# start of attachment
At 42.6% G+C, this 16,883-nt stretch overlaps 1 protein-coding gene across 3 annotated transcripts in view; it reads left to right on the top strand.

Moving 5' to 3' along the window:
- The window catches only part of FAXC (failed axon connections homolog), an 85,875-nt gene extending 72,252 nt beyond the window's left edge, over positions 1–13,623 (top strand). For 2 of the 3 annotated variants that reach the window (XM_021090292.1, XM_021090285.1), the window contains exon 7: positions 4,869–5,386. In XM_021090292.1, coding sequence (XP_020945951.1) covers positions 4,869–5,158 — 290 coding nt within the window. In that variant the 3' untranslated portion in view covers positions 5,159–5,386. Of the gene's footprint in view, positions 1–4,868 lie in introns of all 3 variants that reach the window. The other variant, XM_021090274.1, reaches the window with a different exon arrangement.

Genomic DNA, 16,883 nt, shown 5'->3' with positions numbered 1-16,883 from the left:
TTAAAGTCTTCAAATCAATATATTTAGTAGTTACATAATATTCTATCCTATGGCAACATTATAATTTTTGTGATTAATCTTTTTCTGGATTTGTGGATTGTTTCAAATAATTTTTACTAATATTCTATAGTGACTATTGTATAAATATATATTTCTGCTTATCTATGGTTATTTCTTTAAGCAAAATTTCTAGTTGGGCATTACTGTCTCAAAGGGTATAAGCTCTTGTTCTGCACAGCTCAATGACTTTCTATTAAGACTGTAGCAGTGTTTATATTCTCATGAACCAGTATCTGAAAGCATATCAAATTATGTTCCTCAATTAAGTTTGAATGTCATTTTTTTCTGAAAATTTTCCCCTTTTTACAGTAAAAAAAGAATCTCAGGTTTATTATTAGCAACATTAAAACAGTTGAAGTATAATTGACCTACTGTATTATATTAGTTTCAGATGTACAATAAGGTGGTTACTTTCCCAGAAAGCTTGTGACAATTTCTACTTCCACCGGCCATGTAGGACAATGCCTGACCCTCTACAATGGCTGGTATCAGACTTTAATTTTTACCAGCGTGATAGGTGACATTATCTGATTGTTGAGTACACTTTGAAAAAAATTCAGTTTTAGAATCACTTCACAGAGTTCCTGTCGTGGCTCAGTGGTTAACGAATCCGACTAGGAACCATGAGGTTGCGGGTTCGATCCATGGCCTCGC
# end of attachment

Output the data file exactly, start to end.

At 42.6% G+C, this 16,883-nt stretch overlaps 1 protein-coding gene across 3 annotated transcripts in view; it reads left to right on the top strand.

Moving 5' to 3' along the window:
- The window catches only part of FAXC (failed axon connections homolog), an 85,875-nt gene extending 72,252 nt beyond the window's left edge, over positions 1–13,623 (top strand). For 2 of the 3 annotated variants that reach the window (XM_021090292.1, XM_021090285.1), the window contains exon 7: positions 4,869–5,386. In XM_021090292.1, coding sequence (XP_020945951.1) covers positions 4,869–5,158 — 290 coding nt within the window. In that variant the 3' untranslated portion in view covers positions 5,159–5,386. Of the gene's footprint in view, positions 1–4,868 lie in introns of all 3 variants that reach the window. The other variant, XM_021090274.1, reaches the window with a different exon arrangement.

Genomic DNA, 16,883 nt, shown 5'->3' with positions numbered 1-16,883 from the left:
TTAAAGTCTTCAAATCAATATATTTAGTAGTTACATAATATTCTATCCTATGGCAACATTATAATTTTTGTGATTAATCTTTTTCTGGATTTGTGGATTGTTTCAAATAATTTTTACTAATATTCTATAGTGACTATTGTATAAATATATATTTCTGCTTATCTATGGTTATTTCTTTAAGCAAAATTTCTAGTTGGGCATTACTGTCTCAAAGGGTATAAGCTCTTGTTCTGCACAGCTCAATGACTTTCTATTAAGACTGTAGCAGTGTTTATATTCTCATGAACCAGTATCTGAAAGCATATCAAATTATGTTCCTCAATTAAGTTTGAATGTCATTTTTTTCTGAAAATTTTCCCCTTTTTACAGTAAAAAAAGAATCTCAGGTTTATTATTAGCAACATTAAAACAGTTGAAGTATAATTGACCTACTGTATTATATTAGTTTCAGATGTACAATAAGGTGGTTACTTTCCCAGAAAGCTTGTGACAATTTCTACTTCCACCGGCCATGTAGGACAATGCCTGACCCTCTACAATGGCTGGTATCAGACTTTAATTTTTACCAGCGTGATAGGTGACATTATCTGATTGTTGAGTACACTTTGAAAAAAATTCAGTTTTAGAATCACTTCACAGAGTTCCTGTCGTGGCTCAGTGGTTAACGAATCCGACTAGGAACCATGAGGTTGCGGGTTCGATCCATGGCCTCGC